A 17th-Century Mikveh Is Discovered Near Auschwitz

Last month, a construction project in the southern Polish town of Oświęcim—whose German name, Auschwitz, was given to the nearby death camp—uncovered a four-century-old wooden mikveh, or Jewish ritual bath. Shiryn Ghermezian reports:

“As far as we know, this is the only mikveh of its kind in Europe, in the world most likely,” Tomek Kuncewicz, director of the Auschwitz Jewish Center Foundation’s Jewish Museum in Oświęcim, told the Algemeiner. . . . “The experts we talked to from Poland [and] from other places said they have never heard of such a discovery, ever. So it definitely seems that it’s one-of-a-kind.”

He added that the mikveh, made of oak, is roughly 400 years old and is the “oldest piece of evidence” of a once-thriving Jewish community in Oświęcim.

The mikveh was found a month after another Jewish ritual bath—made of concrete and tile and probably from the 19th century—was discovered in January above the wooden mikveh. Both were . . . found near the Great Synagogue Memorial Park, which is located on the site where the town’s main synagogue once stood before it was destroyed during World War II.

Before World War II, there were about 8,000 Jewish residents in Oświęcim—roughly 50 to 60 percent of the town’s total population—but most of them were killed in the Auschwitz concentration camp, and after the war only about 200 Jews returned to the town, Kuncewicz said. He added that in subsequent years there was an effort to revive the Jewish community in Oświęcim but gradually most Jewish residents left, mainly for Israel. The last Jewish resident of Oświęcim, the Holocaust survivor Szymon Kluger, died in 2000.

Read more at Algemeiner

More about: Archaeology, Auschwitz, Mikveh, Polish Jewry

To Save Gaza, the U.S. Needs a Strategy to Restrain Iran

Since the outbreak of war on October 7, America has given Israel much support, and also much advice. Seth Cropsey argues that some of that advice hasn’t been especially good:

American demands for “restraint” and a “lighter footprint” provide significant elements of Hamas’s command structure, including Yahya Sinwar, the architect of 10/7, a far greater chance of surviving and preserving the organization’s capabilities. Its threat will persist to some extent in any case, since it has significant assets in Lebanon and is poised to enter into a full-fledged partnership with Hizballah that would give it access to Lebanon’s Palestinian refugee camps for recruitment and to Iranian-supported ratlines into Jordan and Syria.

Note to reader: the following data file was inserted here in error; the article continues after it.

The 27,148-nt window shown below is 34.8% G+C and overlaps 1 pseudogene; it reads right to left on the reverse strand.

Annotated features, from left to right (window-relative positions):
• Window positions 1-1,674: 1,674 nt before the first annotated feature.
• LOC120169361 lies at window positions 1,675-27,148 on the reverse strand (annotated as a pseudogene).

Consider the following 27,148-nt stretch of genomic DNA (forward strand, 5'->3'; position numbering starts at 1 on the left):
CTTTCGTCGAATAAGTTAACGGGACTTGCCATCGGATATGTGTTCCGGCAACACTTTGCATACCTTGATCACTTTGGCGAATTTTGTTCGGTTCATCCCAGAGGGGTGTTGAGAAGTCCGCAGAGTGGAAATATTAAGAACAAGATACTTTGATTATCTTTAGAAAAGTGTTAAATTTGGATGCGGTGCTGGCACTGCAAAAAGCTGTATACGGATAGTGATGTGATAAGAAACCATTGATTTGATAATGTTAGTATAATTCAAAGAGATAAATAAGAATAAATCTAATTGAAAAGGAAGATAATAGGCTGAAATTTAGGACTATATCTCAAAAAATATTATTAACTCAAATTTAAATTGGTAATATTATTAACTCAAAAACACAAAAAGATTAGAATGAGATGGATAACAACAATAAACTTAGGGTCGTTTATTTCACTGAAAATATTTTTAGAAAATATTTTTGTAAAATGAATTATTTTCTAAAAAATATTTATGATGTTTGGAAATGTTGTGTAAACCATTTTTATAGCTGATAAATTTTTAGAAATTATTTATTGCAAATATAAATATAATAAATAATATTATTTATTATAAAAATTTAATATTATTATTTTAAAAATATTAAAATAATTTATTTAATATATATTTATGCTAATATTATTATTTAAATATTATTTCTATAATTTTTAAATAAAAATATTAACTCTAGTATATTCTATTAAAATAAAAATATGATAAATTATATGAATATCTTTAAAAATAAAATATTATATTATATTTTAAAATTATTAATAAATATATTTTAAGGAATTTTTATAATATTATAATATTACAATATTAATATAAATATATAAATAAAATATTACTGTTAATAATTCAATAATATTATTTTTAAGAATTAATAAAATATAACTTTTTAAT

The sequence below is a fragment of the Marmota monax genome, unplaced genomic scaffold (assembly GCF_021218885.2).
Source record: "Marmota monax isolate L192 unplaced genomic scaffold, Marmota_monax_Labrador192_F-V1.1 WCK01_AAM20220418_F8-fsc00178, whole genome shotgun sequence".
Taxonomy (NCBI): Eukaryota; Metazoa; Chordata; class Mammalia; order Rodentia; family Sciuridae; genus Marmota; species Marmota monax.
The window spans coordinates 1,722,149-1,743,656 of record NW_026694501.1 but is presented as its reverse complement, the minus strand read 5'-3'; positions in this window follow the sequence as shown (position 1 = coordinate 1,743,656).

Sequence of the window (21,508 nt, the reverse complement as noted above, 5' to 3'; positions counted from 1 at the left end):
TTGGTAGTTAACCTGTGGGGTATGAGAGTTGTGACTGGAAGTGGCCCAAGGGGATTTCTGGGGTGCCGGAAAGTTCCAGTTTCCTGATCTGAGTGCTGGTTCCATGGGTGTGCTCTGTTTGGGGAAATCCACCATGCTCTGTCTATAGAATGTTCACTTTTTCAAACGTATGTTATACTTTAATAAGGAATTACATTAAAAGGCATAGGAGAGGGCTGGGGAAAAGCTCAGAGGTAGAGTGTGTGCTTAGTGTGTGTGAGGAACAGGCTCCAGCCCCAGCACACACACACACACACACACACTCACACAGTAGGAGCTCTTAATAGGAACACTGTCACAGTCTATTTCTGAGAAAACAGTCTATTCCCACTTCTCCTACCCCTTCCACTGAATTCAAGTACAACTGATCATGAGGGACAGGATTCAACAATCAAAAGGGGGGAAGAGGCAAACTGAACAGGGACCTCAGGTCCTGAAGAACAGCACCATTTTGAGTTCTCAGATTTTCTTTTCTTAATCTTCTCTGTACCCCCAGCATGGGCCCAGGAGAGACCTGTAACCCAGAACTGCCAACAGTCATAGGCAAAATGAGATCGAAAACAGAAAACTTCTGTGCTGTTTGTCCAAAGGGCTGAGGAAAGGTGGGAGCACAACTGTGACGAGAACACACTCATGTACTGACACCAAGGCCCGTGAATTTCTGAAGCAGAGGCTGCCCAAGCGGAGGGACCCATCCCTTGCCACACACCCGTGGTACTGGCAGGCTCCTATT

Turning to the aftermath of the war, Cropsey observes that it will take a different kind of involvement for the U.S. to get the outcomes it desires, namely an alternative to Israeli and to Hamas rule in Gaza that comes with buy-in from its Arab allies:

The only way that Gaza can be governed in a sustainable and stable manner is through the participation of Arab states, and in particular the Gulf Arabs, and the only power that can deliver their participation is the United States. A grand bargain is impossible unless the U.S. exerts enough leverage to induce one.

Militarily speaking, the U.S. has shown no desire seriously to curb Iranian power. It has persistently signaled a desire to avoid escalation. . . . The Gulf Arabs understand this. They have no desire to engage in serious strategic dialogue with Washington and Jerusalem over Iran strategy, since Washington does not have an Iran strategy.

Gaza’s fate is a small part of a much broader strategic struggle. Unless this is recognized, any diplomatic master plan will degenerate into a diplomatic parlor game.

Read more at National Review

More about: Gaza War 2023, Iran, U.S. Foreign policy